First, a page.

Failures of Statistics
“There are three kinds of lies: lies, damn lies, and statistics.”
The assumptions underlying statistical processes, and statistically based learning algorithms in particular, naturally prevent the induction of correct causal models that explain the physical production of data in any given experiment. Nonetheless, these processes are used for this purpose and resultingly explain data in both a limited and incorrect manner. Researchers tend to be unaware of the difference, and draw incorrect conclusions unknowingly.
The problems with statistically based learning algorithms, which are more correctly labelled “frequency updating”, are more easily understood if one assumes that there is a problem, rather than that they are correct. Assuming the algorithms are correct means that one inherently subscribes also to the idea that the terminology is self-consistent — that the mathematical representation of terminology such as “learning”, “generalization”, etc. has an identical “meaning” as its informal, but more completely understood verbal counterpart.
In [ statistical learning is not learning ], it was shown that this is not the case — the strictly (mathematically) defined terminology not only lacks the salient and defining components of the generally understood word from which it derives, but at times opposes it, rendering the “understanding” of particularly named techniques incorrect.
Additionally, the pair of “human+statistical algorithm” has provided a complete modelling and deductive mechanism for observations in smaller experiments, but larger experiments exceed human observational and modelling capacity, leading to a reduced “statistics only” analysis construct — conclusions are drawn only from statistical reductions, not from the observations themselves.
Many problems here are highly interrelated.
All statistical models derive the same problems as they are all “flavors” of probablism, suffering from all of the nefarious underlying assumptions — assumptions, which have some very undesirable and sometimes poorly understood consequences, that generally stem from n®infinity and the inherent lack of discrimination.
The following points illustrate how probablism is ultimately an observation-centric analysis tool, blind to those events and relations that are responsible for variegating the surfacing observations.
Consider the coin example. When we flip the coin we say that the probability it is Heads or Tails is 50%. That is not true. If we know the starting side, air resistence, trajectory angle, and rotational speed, the p of heads or tails is no longer 50%. It is only 50% in the absense of any and all other information. Any experiments run and analyzed with p flatten the results to 1 non-causal dimension, assuming that any external causal relationships are unknowable.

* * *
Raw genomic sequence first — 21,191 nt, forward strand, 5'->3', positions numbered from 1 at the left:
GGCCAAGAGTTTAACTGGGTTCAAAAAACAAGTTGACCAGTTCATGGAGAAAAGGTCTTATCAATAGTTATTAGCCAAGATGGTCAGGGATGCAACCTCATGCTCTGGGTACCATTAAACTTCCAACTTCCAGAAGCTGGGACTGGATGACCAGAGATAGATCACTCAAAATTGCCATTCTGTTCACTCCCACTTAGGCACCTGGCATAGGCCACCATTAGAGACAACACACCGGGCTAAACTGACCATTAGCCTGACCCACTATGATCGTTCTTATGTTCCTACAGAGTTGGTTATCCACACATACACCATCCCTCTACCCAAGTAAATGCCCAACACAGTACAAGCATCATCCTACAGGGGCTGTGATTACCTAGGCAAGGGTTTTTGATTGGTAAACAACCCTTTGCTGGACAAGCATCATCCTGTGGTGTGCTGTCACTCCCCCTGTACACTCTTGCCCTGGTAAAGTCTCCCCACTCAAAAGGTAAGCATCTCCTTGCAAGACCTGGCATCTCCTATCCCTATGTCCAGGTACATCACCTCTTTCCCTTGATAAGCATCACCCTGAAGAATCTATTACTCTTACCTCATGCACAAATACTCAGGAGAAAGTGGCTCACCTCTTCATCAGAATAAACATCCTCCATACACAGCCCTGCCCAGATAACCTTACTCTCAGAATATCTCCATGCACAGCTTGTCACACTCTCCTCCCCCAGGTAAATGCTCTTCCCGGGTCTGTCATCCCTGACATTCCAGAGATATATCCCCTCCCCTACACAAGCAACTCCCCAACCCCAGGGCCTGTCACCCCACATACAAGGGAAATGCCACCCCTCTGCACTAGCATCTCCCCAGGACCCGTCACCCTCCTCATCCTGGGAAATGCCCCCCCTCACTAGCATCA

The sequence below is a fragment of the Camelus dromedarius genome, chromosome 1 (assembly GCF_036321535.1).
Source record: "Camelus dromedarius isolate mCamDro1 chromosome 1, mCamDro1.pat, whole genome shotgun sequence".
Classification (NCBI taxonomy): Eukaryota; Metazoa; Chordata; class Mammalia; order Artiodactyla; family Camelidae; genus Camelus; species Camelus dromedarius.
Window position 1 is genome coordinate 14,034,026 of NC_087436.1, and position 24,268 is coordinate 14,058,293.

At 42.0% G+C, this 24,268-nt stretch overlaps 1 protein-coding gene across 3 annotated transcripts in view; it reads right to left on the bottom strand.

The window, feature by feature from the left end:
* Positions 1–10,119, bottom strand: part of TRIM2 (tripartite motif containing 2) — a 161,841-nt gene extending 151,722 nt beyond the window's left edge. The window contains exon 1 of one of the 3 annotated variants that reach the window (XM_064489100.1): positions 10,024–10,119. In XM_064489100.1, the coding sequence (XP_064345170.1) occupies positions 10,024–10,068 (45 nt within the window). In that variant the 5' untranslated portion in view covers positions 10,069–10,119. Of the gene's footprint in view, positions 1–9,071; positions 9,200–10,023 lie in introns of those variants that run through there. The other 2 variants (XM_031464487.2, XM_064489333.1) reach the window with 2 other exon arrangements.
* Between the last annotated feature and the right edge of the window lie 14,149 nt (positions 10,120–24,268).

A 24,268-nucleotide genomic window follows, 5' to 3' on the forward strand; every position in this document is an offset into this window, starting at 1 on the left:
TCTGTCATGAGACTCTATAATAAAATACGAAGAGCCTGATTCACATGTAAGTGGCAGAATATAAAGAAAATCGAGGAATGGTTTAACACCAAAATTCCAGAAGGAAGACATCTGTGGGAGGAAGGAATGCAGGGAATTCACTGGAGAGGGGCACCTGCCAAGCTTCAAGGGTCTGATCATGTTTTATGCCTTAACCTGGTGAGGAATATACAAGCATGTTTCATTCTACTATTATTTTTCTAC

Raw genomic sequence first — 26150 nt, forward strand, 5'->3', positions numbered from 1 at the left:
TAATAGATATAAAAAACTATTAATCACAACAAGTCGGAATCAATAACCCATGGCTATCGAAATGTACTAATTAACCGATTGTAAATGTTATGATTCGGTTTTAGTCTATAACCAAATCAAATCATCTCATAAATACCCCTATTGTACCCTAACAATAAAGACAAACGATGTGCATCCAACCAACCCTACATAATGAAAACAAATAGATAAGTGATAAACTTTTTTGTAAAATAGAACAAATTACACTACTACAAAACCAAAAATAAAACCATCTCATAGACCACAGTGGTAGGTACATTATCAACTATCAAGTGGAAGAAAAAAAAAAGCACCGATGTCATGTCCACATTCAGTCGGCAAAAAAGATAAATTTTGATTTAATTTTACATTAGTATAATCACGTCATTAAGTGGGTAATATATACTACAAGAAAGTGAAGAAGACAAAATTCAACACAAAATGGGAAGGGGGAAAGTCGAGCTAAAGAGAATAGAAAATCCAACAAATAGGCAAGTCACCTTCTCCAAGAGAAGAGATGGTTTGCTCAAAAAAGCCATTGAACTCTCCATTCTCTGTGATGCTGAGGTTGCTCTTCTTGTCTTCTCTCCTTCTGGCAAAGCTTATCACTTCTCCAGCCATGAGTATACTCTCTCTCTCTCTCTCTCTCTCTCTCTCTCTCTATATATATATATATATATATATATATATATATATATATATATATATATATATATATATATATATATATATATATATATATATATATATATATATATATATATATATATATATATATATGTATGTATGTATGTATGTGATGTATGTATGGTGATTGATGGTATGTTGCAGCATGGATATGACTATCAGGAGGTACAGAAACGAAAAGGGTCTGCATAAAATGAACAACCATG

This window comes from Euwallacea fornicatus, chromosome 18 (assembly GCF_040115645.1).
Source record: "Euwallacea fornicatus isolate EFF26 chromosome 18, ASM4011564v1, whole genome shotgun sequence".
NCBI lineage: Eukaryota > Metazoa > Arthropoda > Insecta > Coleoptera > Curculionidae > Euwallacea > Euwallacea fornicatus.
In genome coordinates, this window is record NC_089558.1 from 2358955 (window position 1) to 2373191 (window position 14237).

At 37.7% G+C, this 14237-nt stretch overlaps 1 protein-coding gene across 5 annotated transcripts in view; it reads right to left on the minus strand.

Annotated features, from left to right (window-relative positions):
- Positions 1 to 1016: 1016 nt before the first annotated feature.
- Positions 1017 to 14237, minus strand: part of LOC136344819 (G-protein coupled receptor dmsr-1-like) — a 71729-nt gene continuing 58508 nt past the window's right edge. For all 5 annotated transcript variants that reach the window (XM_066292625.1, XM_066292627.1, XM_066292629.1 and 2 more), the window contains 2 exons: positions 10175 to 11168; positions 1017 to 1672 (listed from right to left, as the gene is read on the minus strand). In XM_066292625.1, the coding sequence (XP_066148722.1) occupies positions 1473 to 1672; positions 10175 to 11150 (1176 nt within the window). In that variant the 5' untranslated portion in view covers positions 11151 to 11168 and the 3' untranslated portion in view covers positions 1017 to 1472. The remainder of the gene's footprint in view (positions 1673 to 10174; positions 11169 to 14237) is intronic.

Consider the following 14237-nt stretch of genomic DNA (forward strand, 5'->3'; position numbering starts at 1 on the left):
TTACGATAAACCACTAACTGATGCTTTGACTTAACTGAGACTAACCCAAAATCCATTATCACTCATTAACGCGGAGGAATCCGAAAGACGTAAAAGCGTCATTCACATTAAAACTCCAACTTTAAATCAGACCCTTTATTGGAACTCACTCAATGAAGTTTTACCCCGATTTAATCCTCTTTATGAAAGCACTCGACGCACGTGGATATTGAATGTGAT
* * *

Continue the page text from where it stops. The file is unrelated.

In assuming that there is an absense of knowledge about causal factors, we necessary assume that all possible causal factors, and thus all resulting data points must be treated equally. With a growing number of observations, each data point becomes increasingly indistinguishable from all others (res: law of large numbers )— meaning that each additional observation is of diminishing value. An exceptive observation, which under a normal (human) analysis yields a change in model, becomes a trivial observation, weighted and normalized by all the observations that came before and following. The repetitive observations become overweighted and drive analysis.
There is in fact no reason to believe that observations should be be treated equally — in fact, many reasons for them to not be treated equally. (throws away information content)
Consider a coin that lands on its edge. Yes this is an exception, but represents exactly a different and noisy outcome that becomes indistinguishable if the human does not know already to look for it.
p is frequency accumulative, neither subtractive, nor discriminative. It is impossible to represent anything but direct non-inhibitive relationships with it. Any analysis from an experiment that contains either indirect or inhibitory relations leads to weightings that are necessarily wrong.
p is lossy — Much of the information is thrown away to bet on the majority, frequently occurring events. The inherent redundancy assumption is not the same as “reproducible”. Reproducible means that the same event will cause the same observation to surface. Redundancy however means that the same observation is seen, without necessarily the same event. Reproducible means that the minimum number of trials is necessary to expose the causal law, whereas redundant trials are never enough, only approaching what one hopes is the rule in the limit.
[ It is better suited to compression and transmission than to causal analysis. ] .
Deduction is implicitly discarded. It impossible
to recover models which have been implicitly discarded in the first step of analysis.
All Frequency based analyses are inherenty reording operations — the linear internal state of an experiment’s data set is transformed into a set of unordered frequency counts. Because the experiment is essentially a black box, the sequential set of observations indicates the state that the black box is in before it changes under a new causal event. The black box may have no internal model, being an output connected to a randomly generated random variable, but in practice, it most likely is not. Everything in the world has an internal state, and events change that state — it is a terrible assumption to assume that the black box/experiment operates any differently.